Karyn Polito: From Shrewsbury town meeting member to lieutenant governor

·8 min read
Lt. Gov. Karyn Polito is honored on the field at Polar Park before a Worcester Red Sox game in September.
Lt. Gov. Karyn Polito is honored on the field at Polar Park before a Worcester Red Sox game in September.

Lt. Gov. Karyn Polito, a longtime public official from Shrewsbury, will not be running for reelection. Nor will she be running for governor, at least not in 2022.

Polito, a Central Massachusetts native, and incumbent Gov. Charlie Baker announced Wednesday that they would not be seeking a third term.

Polito's commitment and attentiveness to the area as well as her cooperative nature was praised by area state legislators and local officials Wednesday.

In a statement, City Manager Edward M. Augustus praised Polito and Baker for their investment in Worcester.

"The entire commonwealth of Massachusetts and the city of Worcester specifically have benefited from the continuous leadership and unwavering support of Governor Baker and Lieutenant Governor Polito," Augustus said. "Whether it was working together to convert the PawSox into the WooSox or navigating the many stages of the pandemic, Karyn Polito has been by our side and in our corner since the very beginning. Worcester’s momentum is in no small part due to their support for our city."

Shrewsbury Town Manager Kevin J. Mizikar said he first met Polito in 2015, when he was Leicester town administrator. He said that she brought knowledge about Central Massachusetts to the role of lieutenant governor.

"Her being a lifelong Shrewsbury resident means she's been a stalwart supporter of Shrewsbury and Central Massachusetts," Mizikar said. "I think the greatest benefit that comes from that is just her innate knowledge is just her innate knowledge of the region. She understands Central Massachusetts, the economy, the infrastructure and that obviously places her in a wonderful advocacy role for the region."

Politics in Polito's blood

Polito, 55, has spent much of her adult life in politics, beginning in her hometown of Shrewsbury.

She was a town meeting member and selectman in the 1990s, inspired to enter public service by her late grandfather, Robert F. Lutz. He served as a town meeting member for many years.

Karyn Polito at the Statehouse in 2001.
Karyn Polito at the Statehouse in 2001.

"I was always interested in knowing more about things he was working on. That was our common bond," Polito said about her grandfather.

Mizikar said that Polito's experience in municipal politics has shined in her participation in municipal government reform and the community compact cabinet program.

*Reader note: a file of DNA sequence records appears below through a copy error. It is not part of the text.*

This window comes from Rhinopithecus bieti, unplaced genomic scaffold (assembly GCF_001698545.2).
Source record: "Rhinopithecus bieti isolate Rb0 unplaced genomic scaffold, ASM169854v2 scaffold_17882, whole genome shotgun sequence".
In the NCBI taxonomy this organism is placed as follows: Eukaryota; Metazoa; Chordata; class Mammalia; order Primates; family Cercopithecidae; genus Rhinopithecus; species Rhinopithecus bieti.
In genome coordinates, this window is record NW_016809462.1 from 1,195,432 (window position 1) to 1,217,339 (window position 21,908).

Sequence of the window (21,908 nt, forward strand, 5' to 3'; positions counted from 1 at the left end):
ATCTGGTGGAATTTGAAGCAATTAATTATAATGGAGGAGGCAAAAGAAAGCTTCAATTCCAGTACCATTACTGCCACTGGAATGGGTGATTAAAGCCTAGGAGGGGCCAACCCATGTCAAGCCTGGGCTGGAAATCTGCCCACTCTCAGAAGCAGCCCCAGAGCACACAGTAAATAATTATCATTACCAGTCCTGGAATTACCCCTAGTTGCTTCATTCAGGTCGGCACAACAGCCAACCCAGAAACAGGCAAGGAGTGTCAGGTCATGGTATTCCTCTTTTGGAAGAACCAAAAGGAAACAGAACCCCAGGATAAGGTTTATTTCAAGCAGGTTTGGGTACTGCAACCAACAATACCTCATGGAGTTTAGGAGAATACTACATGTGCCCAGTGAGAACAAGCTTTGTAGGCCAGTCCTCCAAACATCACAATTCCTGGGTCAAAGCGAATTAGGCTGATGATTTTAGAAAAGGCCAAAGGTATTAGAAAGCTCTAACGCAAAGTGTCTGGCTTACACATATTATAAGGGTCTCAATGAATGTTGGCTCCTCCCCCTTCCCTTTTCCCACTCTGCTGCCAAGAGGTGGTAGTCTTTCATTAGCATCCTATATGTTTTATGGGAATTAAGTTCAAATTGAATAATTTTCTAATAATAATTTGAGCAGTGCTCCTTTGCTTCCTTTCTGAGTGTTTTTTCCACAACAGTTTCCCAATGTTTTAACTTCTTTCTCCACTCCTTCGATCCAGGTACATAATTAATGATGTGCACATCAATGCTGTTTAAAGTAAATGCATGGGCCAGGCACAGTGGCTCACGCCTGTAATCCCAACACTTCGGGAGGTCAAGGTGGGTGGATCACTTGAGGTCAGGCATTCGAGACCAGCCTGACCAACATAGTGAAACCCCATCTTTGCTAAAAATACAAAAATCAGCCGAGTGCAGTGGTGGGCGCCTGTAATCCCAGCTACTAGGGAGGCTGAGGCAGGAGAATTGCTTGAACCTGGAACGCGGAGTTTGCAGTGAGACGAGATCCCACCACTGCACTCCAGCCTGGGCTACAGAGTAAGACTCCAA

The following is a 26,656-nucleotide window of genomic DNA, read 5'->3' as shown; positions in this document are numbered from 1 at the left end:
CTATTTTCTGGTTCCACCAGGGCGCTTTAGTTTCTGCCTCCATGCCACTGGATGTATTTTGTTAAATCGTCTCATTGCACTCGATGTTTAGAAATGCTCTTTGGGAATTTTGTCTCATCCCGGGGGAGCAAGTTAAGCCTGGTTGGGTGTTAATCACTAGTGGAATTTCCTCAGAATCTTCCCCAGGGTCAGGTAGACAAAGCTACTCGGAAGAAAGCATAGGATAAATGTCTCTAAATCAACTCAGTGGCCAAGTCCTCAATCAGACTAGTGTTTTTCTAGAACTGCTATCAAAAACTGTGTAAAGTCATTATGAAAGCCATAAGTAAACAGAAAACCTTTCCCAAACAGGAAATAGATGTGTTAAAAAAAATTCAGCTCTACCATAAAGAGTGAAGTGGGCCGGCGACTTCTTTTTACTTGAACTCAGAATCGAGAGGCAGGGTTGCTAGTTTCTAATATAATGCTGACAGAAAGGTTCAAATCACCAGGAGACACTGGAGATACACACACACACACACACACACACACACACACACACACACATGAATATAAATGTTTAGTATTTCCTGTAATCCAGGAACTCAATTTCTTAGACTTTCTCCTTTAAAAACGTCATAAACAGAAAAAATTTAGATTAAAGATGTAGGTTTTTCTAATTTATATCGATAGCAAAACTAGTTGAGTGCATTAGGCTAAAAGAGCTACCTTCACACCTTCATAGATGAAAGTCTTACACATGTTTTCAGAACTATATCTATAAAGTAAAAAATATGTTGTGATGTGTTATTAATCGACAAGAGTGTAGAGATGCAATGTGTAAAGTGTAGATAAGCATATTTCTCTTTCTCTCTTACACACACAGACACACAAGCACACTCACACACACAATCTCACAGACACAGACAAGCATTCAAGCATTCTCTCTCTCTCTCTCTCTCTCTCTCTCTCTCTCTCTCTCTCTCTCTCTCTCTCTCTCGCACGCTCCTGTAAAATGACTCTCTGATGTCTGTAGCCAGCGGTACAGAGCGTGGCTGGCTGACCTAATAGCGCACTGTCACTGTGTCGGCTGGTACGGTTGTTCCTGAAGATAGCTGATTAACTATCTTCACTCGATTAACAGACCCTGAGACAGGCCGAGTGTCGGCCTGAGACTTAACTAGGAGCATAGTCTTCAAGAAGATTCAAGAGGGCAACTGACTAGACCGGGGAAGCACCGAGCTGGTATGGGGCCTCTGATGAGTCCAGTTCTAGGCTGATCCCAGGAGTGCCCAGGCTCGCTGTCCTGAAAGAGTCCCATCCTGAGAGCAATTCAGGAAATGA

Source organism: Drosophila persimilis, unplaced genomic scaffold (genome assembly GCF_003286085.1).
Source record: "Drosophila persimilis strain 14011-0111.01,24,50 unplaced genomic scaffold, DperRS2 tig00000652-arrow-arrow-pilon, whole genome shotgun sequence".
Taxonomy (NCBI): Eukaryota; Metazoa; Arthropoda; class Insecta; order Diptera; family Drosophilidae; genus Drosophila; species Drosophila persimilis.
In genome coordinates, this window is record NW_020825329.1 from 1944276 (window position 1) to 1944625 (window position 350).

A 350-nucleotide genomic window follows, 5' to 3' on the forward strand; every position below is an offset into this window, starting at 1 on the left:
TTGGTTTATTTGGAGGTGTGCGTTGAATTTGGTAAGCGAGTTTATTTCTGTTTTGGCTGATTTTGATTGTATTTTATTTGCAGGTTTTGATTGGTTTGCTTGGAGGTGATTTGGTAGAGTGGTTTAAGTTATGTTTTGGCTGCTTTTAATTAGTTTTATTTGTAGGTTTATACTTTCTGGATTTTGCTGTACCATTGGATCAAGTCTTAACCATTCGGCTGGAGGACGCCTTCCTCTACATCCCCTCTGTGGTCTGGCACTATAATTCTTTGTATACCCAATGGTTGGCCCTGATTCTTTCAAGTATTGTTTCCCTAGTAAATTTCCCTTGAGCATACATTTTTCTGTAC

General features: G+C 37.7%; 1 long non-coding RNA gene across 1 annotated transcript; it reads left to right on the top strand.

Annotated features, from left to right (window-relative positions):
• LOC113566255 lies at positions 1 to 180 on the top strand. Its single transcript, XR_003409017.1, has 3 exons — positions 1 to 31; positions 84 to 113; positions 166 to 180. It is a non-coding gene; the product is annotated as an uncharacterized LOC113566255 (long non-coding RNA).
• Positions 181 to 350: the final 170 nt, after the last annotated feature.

Polito and her team regularly reach out to municipal administrators to understand local government issues, Mizikar said.

Establishing resources for COVID-19 testing in Shrewsbury during the initial phase of pandemic response was particular area where Mizikar valued Polito's collaboration. He said infrastructure projects like the Route 20 corridor overtaken by the administration have benefited the region.

State Rep. Michael J. Soter of the 8th Worcester District said he was very disappointed to hear the news that Baker and Polito would not be running, saying that both are strong advocates for the state who handled difficult decisions during the pandemic.

Soter was effusive in his praise for Polito, who he considers on of the most effective lieutenant governors the state has ever had.

"She put Central Massachusetts on the map," Soter said. "Not just Central Massachusetts either, I would argue that she also took care of the western part of the state also ... she focused on the issues outside of Boston. Everything can't be about Boston."

A genuine and committed person

Polito would always take Soter's phone calls, he said. He recalled talking to Polito in the 1990s, when she was considering a run for state senator and that she has always been genuine in her commitment to the region.

"The biggest thing that I can tell you is that in my private conversations with the lieutenant governor, her collaboration and working with me on programs like works grant program and economic development were very strong. She listened to me, she understood my passion to get this approved," Soter said.

State Rep. Paul Frost of the 7th Worcester District said that Polito was a hands-on lieutenant governor with a skill for retail politics and governing who was so well-known that she was on a first-name basis with Central Massachusetts officials.

"You saw her around all the time, especially in Central Massachusetts. People didn't have to formally call her lieutenant governor, her name was Karyn," Frost said. "Various town managers had a direct line to her."

Timothy P. Murray, president and CEO of the Worcester Chamber of Commerce and a former lieutenant governor under Deval Patrick, said Polito was there to support and advocate for Worcester in projects ranging from Polar Park, the Worcester Public Market and funding for Union Station.